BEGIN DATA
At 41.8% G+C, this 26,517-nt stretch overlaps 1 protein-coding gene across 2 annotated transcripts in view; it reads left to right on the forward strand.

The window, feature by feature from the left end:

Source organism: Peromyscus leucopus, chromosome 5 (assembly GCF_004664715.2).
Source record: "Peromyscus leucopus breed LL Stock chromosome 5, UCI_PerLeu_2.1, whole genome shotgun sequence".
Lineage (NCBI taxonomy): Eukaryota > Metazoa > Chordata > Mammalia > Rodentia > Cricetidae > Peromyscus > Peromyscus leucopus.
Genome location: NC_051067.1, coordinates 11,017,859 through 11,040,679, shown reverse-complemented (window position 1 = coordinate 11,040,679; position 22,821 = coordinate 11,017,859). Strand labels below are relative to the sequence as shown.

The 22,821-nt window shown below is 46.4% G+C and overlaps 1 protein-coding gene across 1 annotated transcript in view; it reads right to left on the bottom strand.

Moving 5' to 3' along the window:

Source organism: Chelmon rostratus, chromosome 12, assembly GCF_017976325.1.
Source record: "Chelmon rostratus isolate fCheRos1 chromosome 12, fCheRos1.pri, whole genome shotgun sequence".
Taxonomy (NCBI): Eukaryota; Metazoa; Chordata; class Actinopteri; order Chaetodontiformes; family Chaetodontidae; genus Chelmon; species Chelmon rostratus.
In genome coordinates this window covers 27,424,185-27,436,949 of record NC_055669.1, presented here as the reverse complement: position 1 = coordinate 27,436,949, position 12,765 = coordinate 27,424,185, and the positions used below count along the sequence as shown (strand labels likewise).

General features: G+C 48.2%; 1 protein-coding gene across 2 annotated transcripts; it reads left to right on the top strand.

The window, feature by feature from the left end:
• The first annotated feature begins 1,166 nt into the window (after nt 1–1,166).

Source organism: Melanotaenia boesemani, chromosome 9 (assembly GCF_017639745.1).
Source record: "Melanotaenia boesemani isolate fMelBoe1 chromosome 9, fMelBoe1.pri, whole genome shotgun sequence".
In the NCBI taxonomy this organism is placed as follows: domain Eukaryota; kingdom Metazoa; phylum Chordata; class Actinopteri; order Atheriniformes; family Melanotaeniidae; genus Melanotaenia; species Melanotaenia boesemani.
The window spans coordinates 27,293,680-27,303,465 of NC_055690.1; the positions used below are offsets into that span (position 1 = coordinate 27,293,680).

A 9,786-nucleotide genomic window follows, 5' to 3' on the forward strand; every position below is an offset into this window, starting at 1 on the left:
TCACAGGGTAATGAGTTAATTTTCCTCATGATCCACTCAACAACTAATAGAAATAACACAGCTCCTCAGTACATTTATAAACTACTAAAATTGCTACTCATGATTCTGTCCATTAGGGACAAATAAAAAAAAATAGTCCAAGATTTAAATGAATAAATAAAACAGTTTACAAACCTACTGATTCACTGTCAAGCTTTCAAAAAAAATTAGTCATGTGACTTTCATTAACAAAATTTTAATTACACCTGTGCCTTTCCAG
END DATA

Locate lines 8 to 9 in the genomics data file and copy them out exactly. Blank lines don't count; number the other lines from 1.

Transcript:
Moving 5' to 3' along the window:

Source organism: Chelmon rostratus, chromosome 12, assembly GCF_017976325.1.